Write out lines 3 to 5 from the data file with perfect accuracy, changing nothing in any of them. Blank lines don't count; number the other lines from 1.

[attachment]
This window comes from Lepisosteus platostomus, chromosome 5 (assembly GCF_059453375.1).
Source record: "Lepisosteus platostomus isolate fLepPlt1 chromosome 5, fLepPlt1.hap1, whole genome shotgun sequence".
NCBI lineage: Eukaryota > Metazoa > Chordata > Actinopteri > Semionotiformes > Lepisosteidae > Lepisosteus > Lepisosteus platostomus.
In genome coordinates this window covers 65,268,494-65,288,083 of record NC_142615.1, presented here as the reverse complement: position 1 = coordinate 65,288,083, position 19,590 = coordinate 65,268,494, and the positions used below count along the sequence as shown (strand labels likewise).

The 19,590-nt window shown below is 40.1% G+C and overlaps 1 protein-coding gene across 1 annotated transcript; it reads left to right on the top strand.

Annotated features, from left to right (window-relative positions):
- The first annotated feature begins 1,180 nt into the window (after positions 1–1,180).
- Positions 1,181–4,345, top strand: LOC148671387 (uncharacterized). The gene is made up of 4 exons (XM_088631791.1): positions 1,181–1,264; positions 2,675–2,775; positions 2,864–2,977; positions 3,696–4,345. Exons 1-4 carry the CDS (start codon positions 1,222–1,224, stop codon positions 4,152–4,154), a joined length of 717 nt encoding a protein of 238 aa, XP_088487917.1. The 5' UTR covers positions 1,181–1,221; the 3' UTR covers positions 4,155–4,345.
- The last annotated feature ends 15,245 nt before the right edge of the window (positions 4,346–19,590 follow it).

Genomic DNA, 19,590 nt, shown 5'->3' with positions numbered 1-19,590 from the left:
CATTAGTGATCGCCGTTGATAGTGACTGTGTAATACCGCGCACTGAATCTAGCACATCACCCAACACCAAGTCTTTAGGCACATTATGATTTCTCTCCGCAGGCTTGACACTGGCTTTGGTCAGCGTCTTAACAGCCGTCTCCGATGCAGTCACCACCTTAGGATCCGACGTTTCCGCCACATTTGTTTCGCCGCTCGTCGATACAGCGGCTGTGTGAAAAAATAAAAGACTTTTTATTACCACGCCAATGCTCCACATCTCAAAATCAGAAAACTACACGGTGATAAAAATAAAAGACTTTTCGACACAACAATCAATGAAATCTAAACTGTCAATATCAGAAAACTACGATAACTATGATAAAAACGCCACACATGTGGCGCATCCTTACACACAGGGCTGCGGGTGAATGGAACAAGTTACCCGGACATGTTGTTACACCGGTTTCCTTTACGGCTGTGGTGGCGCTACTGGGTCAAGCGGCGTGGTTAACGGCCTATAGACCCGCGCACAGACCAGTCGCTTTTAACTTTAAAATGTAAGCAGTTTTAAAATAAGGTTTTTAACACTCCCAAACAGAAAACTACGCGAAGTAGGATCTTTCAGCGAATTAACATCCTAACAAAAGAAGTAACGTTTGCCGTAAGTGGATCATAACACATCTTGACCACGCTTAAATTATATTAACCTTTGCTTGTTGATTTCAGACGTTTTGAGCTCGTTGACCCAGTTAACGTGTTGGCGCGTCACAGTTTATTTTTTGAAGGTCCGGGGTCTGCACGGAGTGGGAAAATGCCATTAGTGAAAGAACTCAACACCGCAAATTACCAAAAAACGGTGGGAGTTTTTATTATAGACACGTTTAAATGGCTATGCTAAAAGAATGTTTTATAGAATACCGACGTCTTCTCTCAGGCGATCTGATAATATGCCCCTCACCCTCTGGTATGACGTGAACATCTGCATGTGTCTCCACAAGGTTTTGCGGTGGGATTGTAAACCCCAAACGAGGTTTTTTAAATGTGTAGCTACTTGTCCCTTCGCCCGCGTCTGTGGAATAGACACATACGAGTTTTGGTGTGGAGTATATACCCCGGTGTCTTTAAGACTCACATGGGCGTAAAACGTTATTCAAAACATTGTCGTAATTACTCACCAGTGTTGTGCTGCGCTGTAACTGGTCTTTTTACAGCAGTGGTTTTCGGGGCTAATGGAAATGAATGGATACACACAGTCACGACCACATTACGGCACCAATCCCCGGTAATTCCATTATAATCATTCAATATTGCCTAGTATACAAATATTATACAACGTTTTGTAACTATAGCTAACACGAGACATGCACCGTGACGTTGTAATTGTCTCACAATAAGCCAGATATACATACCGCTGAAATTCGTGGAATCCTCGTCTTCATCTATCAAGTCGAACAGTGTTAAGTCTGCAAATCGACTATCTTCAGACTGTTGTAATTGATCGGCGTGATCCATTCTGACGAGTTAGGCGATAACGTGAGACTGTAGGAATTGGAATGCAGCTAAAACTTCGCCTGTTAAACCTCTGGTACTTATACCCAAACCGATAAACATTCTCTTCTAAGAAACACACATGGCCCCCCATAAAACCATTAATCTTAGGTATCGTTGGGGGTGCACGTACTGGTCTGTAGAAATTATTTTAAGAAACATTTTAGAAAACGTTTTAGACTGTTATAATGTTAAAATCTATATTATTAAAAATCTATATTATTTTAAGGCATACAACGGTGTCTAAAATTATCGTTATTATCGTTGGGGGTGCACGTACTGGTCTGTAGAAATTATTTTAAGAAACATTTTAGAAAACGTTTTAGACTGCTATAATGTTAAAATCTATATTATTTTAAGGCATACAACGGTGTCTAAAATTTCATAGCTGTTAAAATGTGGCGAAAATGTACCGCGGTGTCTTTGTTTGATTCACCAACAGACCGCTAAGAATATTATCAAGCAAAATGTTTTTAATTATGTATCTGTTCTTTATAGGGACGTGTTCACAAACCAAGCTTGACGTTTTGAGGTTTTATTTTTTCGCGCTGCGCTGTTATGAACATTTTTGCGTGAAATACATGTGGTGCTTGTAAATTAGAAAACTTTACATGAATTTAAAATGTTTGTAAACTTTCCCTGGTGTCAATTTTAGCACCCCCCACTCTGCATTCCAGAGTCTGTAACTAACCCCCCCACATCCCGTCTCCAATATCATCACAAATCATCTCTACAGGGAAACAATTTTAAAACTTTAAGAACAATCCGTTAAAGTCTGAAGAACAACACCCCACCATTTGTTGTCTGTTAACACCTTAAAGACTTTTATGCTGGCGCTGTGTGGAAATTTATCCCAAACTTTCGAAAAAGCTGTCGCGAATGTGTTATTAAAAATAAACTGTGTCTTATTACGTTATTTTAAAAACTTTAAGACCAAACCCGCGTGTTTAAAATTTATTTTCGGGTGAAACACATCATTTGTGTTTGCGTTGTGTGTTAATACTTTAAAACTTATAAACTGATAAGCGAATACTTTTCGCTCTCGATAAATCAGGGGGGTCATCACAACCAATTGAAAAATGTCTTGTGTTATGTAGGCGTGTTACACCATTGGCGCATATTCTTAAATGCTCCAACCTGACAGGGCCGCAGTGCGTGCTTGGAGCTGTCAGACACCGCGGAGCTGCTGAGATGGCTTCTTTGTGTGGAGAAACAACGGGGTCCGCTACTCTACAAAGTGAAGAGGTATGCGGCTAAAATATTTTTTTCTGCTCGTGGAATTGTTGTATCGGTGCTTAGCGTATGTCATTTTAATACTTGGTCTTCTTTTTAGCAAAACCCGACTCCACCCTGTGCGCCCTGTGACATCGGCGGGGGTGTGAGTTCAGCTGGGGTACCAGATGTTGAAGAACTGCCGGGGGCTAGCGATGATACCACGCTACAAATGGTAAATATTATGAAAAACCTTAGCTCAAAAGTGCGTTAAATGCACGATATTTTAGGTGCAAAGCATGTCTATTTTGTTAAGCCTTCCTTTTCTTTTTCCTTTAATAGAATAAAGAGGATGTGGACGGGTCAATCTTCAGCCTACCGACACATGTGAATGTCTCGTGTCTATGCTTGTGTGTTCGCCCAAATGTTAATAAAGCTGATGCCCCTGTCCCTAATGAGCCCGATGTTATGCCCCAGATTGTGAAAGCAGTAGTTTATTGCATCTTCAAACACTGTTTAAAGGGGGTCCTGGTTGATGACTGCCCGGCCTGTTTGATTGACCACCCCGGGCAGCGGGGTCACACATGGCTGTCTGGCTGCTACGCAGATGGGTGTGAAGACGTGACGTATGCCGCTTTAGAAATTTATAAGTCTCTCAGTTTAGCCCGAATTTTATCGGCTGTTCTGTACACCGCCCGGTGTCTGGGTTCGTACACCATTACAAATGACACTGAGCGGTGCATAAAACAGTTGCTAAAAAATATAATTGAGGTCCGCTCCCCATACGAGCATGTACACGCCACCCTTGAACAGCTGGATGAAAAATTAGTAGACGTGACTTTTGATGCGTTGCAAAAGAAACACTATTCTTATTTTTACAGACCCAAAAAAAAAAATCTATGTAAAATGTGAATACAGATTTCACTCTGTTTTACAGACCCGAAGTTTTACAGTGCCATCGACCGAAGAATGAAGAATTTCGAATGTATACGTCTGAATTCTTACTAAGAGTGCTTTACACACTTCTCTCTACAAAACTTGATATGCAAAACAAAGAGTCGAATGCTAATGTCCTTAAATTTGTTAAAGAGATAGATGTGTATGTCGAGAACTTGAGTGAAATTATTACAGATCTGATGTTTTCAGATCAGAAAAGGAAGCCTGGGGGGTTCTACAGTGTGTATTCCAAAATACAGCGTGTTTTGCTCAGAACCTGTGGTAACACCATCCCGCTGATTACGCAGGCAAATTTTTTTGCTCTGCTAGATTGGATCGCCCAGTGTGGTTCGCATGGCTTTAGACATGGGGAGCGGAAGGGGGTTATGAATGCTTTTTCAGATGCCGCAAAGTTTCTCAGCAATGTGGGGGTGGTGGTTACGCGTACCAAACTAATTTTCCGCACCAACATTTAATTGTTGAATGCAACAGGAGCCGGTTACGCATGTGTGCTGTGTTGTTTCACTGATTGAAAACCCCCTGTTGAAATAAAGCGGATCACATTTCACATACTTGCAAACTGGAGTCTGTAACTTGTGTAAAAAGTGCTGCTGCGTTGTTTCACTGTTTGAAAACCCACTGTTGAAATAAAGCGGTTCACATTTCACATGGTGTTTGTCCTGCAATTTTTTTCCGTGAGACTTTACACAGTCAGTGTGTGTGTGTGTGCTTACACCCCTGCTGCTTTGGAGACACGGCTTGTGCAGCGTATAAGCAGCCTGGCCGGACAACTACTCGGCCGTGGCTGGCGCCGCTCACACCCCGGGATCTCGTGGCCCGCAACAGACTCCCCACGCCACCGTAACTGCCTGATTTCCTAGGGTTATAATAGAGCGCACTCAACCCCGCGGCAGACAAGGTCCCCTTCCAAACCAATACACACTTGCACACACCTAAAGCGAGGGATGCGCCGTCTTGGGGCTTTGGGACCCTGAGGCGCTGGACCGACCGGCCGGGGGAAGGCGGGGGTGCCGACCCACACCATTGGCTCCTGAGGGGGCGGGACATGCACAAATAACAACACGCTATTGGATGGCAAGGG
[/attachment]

NCBI lineage: Eukaryota > Metazoa > Chordata > Actinopteri > Semionotiformes > Lepisosteidae > Lepisosteus > Lepisosteus platostomus.
In genome coordinates this window covers 65,268,494-65,288,083 of record NC_142615.1, presented here as the reverse complement: position 1 = coordinate 65,288,083, position 19,590 = coordinate 65,268,494, and the positions used below count along the sequence as shown (strand labels likewise).

The 19,590-nt window shown below is 40.1% G+C and overlaps 1 protein-coding gene across 1 annotated transcript; it reads left to right on the top strand.